Competency in esophagogastroduodenoscopy: a validated tool for assessment and generalizable benchmarks for gastroenterology fellows

ACE Research Group

Research output: Contribution to journalArticle

2 Citations (Scopus)

Abstract

Background and Aims: The Assessment of Competency in Endoscopy (ACE) tools for colonoscopy and EGD were both put forth by the Training Committee of the American Society for Gastrointestinal Endoscopy (ASGE), with the intent of providing teachers and programs a means to continuously assess fellow skills in these procedures throughout their years of training. Despite the availability of the tools, there are no data that define when competency in EGD has been reached. The goal of this study is to validate the EGD ACE tool (ACE-E) and for the first time describe learning curves and competency benchmarks for EGD by examining a large national cohort of trainees. Methods: In a prospective, multicenter trial, gastroenterology fellows at all stages of training had their core cognitive and motor skills in EGDs assessed by staff using the ACE-E tool. Evaluations occurred at set intervals of every 50 procedures over an academic year. Like the previously reported and validated ACE tool for colonoscopy, the ACE-E tool uses a 4-point grading scale to define a skills continuum from novice to competent. At each assessment interval, average scores for each skill were computed and overall competency benchmarks for each skill were established using the contrasting groups method. Results: Ninety-six GI fellows at 10 U.S. academic institutions had 1002 EGDs assessed using the ACE-E tool. Average ACE-E scores of 3.5 were found to be inclusive of all minimal competency thresholds identified for each core skill. In addition, independent intubation of the second part of the duodenum (D2) at rates of ≥95% as well as D2 intubation times of ≤4.75 minutes and average total procedure times of ≤12.5 minutes were identified as the points separating competent from non-competent groups. Although the average fellow achieves the D2 intubation rates and time criteria by 100 and 150 procedures, respectively, achieving ACE-E threshold scores on the remaining metrics was typically not achieved until 200 to 250 procedures. Conclusions: Nationally generalizable learning curves for EGD skills in GI fellows are described. Average ACE-E scores of 3.5, independent D2 intubation rates of 95%, and D2 intubation times of ≤4.75 minutes are recommended as minimum competency criteria. On average, it takes GI fellows only 150 procedures to simply drive the scope adequately but 250 procedures to achieve minimum competence in the remaining cognitive and motor skills. The D2 intubation rate threshold and learning curve found in this multicenter cohort using the ACE-E tool are similar to those recently described by researchers in the United Kingdom; however, development of cognitive and overall competence requires a higher procedure threshold than previously described.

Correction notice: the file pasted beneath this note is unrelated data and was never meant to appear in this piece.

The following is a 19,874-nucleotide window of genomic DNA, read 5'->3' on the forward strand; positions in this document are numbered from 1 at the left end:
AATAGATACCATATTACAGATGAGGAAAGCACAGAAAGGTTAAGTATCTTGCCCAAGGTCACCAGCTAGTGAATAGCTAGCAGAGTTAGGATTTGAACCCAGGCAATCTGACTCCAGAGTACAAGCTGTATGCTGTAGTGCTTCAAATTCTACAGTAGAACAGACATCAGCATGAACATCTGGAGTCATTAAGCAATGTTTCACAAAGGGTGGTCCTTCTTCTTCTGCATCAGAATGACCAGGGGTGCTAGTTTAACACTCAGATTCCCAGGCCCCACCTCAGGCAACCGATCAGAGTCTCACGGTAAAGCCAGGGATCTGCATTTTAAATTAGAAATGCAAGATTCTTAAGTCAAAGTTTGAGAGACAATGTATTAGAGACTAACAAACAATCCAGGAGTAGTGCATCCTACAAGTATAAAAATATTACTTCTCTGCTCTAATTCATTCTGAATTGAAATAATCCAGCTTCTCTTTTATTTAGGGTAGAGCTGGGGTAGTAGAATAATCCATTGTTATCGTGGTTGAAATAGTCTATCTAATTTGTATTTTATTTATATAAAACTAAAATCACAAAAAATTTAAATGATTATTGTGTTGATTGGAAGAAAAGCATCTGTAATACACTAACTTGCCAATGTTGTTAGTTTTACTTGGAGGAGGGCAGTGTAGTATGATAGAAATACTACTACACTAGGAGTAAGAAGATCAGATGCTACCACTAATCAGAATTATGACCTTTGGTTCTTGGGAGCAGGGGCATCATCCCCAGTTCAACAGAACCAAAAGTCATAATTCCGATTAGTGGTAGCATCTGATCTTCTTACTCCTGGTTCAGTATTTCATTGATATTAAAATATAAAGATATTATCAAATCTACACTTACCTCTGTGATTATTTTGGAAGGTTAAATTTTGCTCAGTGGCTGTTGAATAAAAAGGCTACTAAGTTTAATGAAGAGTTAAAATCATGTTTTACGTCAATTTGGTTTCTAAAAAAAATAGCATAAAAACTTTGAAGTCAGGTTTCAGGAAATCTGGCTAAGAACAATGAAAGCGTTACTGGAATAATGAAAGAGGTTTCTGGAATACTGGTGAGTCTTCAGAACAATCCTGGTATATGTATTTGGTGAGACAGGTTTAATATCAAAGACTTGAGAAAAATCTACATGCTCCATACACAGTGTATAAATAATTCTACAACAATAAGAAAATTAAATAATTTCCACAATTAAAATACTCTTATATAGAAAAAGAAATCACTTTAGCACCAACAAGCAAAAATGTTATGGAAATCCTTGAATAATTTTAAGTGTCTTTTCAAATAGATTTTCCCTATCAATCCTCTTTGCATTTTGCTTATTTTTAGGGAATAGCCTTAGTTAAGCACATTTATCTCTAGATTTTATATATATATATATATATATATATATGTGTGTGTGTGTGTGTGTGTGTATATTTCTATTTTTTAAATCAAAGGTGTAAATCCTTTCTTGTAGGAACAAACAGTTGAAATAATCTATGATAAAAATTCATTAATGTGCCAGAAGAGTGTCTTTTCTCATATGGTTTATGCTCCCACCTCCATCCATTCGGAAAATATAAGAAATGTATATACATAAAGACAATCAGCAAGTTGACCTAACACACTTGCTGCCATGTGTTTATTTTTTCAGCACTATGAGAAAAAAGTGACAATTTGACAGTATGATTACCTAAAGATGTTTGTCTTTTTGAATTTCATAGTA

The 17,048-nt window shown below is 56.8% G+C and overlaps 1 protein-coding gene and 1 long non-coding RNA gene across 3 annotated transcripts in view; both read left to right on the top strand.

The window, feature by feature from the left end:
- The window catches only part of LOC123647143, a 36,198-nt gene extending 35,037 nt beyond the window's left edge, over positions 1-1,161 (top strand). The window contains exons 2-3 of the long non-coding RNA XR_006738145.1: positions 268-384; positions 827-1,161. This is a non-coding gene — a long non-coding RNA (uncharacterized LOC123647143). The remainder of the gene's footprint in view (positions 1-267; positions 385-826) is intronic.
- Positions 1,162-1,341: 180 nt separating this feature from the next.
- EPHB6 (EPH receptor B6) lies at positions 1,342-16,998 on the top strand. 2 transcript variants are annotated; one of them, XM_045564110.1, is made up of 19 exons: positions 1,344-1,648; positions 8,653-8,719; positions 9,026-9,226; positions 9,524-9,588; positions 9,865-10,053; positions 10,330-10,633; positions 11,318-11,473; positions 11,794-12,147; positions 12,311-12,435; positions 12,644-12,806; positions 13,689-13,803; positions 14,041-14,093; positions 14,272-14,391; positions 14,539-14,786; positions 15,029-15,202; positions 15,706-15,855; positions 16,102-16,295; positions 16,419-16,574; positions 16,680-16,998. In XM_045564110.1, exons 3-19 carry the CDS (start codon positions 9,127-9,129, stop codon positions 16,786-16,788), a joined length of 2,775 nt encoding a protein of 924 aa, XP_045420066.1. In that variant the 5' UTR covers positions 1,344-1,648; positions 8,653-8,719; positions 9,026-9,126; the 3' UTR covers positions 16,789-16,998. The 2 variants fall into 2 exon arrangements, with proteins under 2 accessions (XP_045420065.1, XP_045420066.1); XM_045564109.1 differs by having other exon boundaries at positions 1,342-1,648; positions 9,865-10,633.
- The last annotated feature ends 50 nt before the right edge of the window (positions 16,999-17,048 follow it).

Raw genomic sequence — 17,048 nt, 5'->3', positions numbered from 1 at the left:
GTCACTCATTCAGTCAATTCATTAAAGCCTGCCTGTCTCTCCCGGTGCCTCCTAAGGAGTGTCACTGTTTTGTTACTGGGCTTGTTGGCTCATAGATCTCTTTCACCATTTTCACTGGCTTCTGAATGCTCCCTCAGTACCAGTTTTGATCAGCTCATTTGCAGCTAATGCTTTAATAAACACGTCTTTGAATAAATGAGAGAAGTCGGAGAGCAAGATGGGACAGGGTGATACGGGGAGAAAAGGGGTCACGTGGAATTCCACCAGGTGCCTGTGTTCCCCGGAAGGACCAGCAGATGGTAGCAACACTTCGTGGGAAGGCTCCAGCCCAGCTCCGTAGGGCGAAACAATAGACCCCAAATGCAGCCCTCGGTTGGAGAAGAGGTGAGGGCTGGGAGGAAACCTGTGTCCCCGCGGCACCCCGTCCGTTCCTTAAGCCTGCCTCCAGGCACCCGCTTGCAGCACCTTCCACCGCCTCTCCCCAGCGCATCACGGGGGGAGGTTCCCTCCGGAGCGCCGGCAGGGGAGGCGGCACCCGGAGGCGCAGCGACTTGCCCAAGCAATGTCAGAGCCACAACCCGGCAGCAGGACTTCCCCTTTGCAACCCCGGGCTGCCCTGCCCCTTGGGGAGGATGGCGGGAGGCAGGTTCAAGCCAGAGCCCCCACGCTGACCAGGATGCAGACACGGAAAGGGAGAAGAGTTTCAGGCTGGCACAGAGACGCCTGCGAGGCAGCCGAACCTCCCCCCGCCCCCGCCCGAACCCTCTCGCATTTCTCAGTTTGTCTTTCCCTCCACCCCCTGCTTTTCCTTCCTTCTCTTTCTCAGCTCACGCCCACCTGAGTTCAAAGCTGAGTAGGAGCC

Original languageEnglish (US)
Pages (from-to)613-620.e1
JournalGastrointestinal endoscopy
Volume90
Issue number4
DOIs
StatePublished - Oct 2019

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Digestive System Endoscopy
Benchmarking
Gastroenterology
Endoscopy
Intubation
Learning Curve
Motor Skills
Colonoscopy
Mental Competency
Gastrointestinal Endoscopy
Duodenum
Multicenter Studies

ASJC Scopus subject areas

  • Radiology Nuclear Medicine and imaging
  • Gastroenterology

Cite this

Competency in esophagogastroduodenoscopy : a validated tool for assessment and generalizable benchmarks for gastroenterology fellows. / ACE Research Group.

In: Gastrointestinal endoscopy, Vol. 90, No. 4, 10.2019, p. 613-620.e1.

Research output: Contribution to journalArticle

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title = "Competency in esophagogastroduodenoscopy: a validated tool for assessment and generalizable benchmarks for gastroenterology fellows",